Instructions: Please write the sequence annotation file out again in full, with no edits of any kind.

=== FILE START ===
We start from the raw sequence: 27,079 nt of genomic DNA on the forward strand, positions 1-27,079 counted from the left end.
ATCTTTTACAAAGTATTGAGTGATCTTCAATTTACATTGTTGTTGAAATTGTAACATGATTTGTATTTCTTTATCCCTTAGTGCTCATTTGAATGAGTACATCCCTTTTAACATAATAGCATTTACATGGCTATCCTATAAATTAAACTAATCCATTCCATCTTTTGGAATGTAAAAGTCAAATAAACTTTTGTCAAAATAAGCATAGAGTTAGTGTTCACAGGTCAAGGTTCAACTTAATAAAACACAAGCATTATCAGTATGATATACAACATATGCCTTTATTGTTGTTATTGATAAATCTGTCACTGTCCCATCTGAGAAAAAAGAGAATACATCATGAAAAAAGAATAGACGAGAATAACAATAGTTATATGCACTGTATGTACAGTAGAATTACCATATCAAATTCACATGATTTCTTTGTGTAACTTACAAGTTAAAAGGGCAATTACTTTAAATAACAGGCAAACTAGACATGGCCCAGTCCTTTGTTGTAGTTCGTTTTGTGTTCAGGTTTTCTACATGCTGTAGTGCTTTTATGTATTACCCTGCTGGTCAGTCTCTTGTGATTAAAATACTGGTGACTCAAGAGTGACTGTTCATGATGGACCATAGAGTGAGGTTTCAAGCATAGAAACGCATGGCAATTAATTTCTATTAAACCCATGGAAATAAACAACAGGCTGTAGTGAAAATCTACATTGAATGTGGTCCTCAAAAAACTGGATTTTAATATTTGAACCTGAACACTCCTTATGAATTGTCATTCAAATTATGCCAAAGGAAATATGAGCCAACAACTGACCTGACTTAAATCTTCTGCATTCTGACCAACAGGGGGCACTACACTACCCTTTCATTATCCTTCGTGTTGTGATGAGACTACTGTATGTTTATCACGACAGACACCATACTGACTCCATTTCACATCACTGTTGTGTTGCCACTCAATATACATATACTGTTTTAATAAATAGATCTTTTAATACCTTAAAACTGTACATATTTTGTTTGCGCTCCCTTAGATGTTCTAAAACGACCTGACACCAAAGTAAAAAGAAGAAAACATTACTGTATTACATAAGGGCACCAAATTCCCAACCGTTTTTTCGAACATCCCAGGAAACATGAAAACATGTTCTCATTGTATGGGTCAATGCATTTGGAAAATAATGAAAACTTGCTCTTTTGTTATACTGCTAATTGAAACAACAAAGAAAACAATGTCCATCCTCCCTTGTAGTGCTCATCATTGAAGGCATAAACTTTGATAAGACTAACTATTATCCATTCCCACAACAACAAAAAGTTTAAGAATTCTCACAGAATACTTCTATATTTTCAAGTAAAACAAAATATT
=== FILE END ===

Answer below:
We start from the raw sequence: 27,079 nt of genomic DNA on the forward strand, positions 1-27,079 counted from the left end.
ATCTTTTACAAAGTATTGAGTGATCTTCAATTTACATTGTTGTTGAAATTGTAACATGATTTGTATTTCTTTATCCCTTAGTGCTCATTTGAATGAGTACATCCCTTTTAACATAATAGCATTTACATGGCTATCCTATAAATTAAACTAATCCATTCCATCTTTTGGAATGTAAAAGTCAAATAAACTTTTGTCAAAATAAGCATAGAGTTAGTGTTCACAGGTCAAGGTTCAACTTAATAAAACACAAGCATTATCAGTATGATATACAACATATGCCTTTATTGTTGTTATTGATAAATCTGTCACTGTCCCATCTGAGAAAAAAGAGAATACATCATGAAAAAAGAATAGACGAGAATAACAATAGTTATATGCACTGTATGTACAGTAGAATTACCATATCAAATTCACATGATTTCTTTGTGTAACTTACAAGTTAAAAGGGCAATTACTTTAAATAACAGGCAAACTAGACATGGCCCAGTCCTTTGTTGTAGTTCGTTTTGTGTTCAGGTTTTCTACATGCTGTAGTGCTTTTATGTATTACCCTGCTGGTCAGTCTCTTGTGATTAAAATACTGGTGACTCAAGAGTGACTGTTCATGATGGACCATAGAGTGAGGTTTCAAGCATAGAAACGCATGGCAATTAATTTCTATTAAACCCATGGAAATAAACAACAGGCTGTAGTGAAAATCTACATTGAATGTGGTCCTCAAAAAACTGGATTTTAATATTTGAACCTGAACACTCCTTATGAATTGTCATTCAAATTATGCCAAAGGAAATATGAGCCAACAACTGACCTGACTTAAATCTTCTGCATTCTGACCAACAGGGGGCACTACACTACCCTTTCATTATCCTTCGTGTTGTGATGAGACTACTGTATGTTTATCACGACAGACACCATACTGACTCCATTTCACATCACTGTTGTGTTGCCACTCAATATACATATACTGTTTTAATAAATAGATCTTTTAATACCTTAAAACTGTACATATTTTGTTTGCGCTCCCTTAGATGTTCTAAAACGACCTGACACCAAAGTAAAAAGAAGAAAACATTACTGTATTACATAAGGGCACCAAATTCCCAACCGTTTTTTCGAACATCCCAGGAAACATGAAAACATGTTCTCATTGTATGGGTCAATGCATTTGGAAAATAATGAAAACTTGCTCTTTTGTTATACTGCTAATTGAAACAACAAAGAAAACAATGTCCATCCTCCCTTGTAGTGCTCATCATTGAAGGCATAAACTTTGATAAGACTAACTATTATCCATTCCCACAACAACAAAAAGTTTAAGAATTCTCACAGAATACTTCTATATTTTCAAGTAAAACAAAATATT